The ghost doth boast

Because of the constant deluge of new bands rushing out demos and being subsequently hyped to cover model status (thanks, NME), I can’t tell how much attention people paid to The Noisettes. Though they’ve been unceremoniously lumped under drek like The Kooks and Dirty Pretty Things et al., the trio deserves a bit more attention than their lackluster countrymen.

When approaching the group, most bloggers focus on singer/bassist Shingai Shoniwa because, shocker, she’s black, female, and isn’t it naughty to have her in a rock group no less! But The Noisettes are best taken together (it’s not about to become the Shingai Show), as Dan Smith’s chunky peanut butter via syringe guitar work and Jamie Morrison’s staid, stolid and stupidly accurate drumming are equally essential.

That said (and because it bears description), Shoniwa’s voice is like a sneaky pinch on the ass, in that her squeaky soul is as surprising as it is fun. Forget the press release patter about Shoniwa being a “Billie Holiday on PCP” (whoever wrote that has never seen someone on PCP). She doe share a smoky vocal twitter when singing low, thoughtlessly dropping it when it comes time to belt things out. And the squeal that she does, preciously annoying as it is, could be the work of a more vocally-trained Lady Sov singing in the shower.

One of the group’s best songs is “Scratch Your Name.” Smith’s heavy serpentine lead might have been written in the 70s, Shoniwa is bratty and demure at once, and where those two meet is absolutely stirring. Shouting over the choppy chorus, Smith and Shoniwa beg listeners to leave a mark on the Earth, phrasing it as if it were a Yes tune with more gusto. The spiny solo that follows reveals Smith might more than a passing fascination in Steve Howe’s spiral-staircase fingerpicking.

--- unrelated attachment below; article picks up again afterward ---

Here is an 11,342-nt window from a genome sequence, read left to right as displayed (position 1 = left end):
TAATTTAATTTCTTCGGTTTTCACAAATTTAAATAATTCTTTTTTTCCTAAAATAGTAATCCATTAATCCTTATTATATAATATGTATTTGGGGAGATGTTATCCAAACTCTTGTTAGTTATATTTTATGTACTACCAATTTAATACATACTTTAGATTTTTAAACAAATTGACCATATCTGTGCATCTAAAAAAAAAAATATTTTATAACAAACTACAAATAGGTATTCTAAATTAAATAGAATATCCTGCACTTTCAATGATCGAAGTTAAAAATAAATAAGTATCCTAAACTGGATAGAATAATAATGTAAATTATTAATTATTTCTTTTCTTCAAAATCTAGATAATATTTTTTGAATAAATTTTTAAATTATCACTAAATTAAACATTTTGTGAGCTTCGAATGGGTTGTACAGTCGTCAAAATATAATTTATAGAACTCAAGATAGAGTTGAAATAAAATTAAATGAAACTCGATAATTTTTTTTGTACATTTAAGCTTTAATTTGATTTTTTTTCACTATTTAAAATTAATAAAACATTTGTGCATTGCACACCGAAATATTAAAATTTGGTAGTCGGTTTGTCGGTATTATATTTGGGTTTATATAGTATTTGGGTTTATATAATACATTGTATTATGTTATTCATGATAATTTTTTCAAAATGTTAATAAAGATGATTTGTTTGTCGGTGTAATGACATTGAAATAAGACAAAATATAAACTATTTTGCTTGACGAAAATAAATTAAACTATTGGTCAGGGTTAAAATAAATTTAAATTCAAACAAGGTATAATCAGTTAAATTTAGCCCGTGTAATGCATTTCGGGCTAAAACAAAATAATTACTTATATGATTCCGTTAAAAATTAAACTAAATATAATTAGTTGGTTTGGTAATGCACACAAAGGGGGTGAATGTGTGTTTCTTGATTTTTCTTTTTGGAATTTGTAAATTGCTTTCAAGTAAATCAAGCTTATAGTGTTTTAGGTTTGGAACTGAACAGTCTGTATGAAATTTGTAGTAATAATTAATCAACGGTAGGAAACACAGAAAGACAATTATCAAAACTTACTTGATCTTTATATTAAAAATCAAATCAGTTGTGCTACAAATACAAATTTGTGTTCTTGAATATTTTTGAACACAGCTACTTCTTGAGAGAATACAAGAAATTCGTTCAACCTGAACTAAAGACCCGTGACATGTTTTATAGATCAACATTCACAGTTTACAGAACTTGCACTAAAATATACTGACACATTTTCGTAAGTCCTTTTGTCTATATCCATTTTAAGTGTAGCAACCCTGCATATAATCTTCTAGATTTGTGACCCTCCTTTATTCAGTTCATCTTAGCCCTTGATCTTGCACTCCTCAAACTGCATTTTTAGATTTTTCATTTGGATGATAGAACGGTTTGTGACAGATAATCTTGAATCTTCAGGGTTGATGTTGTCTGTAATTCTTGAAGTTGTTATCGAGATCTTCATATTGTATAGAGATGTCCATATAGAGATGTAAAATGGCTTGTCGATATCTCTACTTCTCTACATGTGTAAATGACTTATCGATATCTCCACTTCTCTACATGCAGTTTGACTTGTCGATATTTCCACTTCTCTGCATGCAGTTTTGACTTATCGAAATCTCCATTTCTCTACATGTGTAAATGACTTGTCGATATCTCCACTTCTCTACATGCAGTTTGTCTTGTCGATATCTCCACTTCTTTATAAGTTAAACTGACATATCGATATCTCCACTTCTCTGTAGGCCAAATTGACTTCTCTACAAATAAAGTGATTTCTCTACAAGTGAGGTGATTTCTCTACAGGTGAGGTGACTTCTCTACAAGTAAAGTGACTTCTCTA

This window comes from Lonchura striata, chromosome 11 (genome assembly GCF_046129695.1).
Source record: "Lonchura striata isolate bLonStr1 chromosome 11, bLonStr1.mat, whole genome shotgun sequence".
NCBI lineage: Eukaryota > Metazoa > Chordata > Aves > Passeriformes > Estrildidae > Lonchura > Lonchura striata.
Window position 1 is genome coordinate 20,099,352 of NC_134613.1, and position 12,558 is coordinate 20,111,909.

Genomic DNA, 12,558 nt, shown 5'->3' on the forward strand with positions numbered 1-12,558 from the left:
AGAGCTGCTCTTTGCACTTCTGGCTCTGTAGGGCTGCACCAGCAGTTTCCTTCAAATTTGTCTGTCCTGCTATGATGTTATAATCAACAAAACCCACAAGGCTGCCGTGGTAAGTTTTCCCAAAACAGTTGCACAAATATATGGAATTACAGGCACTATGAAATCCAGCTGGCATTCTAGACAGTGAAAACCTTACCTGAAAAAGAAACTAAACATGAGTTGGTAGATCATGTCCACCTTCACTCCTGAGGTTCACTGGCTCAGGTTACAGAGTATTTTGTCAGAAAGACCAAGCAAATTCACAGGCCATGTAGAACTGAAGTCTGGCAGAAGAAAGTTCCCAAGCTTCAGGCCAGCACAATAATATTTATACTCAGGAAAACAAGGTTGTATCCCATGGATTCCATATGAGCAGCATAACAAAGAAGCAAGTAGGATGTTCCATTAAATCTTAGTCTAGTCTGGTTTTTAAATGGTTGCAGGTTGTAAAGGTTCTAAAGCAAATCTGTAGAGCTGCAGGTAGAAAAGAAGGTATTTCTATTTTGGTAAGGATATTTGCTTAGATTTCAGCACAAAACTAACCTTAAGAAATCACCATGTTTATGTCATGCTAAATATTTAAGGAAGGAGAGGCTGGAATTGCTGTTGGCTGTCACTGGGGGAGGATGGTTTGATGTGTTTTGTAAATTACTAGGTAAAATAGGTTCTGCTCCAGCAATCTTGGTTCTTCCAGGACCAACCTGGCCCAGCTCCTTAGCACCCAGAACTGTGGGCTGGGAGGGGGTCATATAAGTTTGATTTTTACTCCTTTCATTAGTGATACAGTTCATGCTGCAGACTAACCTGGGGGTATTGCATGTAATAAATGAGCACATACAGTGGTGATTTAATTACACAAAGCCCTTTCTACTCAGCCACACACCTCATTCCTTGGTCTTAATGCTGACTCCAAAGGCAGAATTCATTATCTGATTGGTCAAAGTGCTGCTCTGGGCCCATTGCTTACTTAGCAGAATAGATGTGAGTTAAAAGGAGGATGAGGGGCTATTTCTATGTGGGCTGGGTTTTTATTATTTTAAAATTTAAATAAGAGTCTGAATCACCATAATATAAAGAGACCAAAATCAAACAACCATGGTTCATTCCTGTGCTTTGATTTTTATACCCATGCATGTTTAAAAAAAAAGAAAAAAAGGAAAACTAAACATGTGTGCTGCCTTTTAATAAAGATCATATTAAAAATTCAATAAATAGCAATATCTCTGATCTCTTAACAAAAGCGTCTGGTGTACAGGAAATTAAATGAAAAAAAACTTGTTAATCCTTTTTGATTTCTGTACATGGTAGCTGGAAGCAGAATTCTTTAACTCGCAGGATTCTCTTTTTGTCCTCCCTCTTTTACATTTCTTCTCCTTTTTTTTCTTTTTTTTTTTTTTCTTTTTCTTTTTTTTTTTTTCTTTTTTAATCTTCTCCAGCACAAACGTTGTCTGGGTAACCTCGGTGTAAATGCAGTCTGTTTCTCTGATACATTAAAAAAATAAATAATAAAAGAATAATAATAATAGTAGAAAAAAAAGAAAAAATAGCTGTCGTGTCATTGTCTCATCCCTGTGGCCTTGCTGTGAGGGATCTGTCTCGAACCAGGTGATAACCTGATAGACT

Once you’re through with that wallop, there’s “Rifle Song” keeping the heart rate up. It takes a while for the song’s structure to appear in the uniquely timed and uniquely tuned upstrokes, and once it’s there it’s not backing off. Shoniwa is precocious, theatrical, nasty — and vicious above all. Go ahead, stand close to her, and the air she pushes when plowing through the second half of the song will impale you. Even better is when she reigns it in to moan, “What is this / final kiss / disppears,” then resumes the barrage. The Yeah Yeah Yeahs, to whom The Noisettes have been favorably compared to, have some serious competition. The other two songs on the group’s Myspace page are further exemplary of their range, particularly the pop/rock/jazz fusion of sex jam “Wind Blows Hot.” Though the group only has an EP under their belts, an LP with as much promise could put The Noisettes in the faces of unsuspecting Americans and Britons alike. I’m a bit smitten, if a bit nicked up as well.

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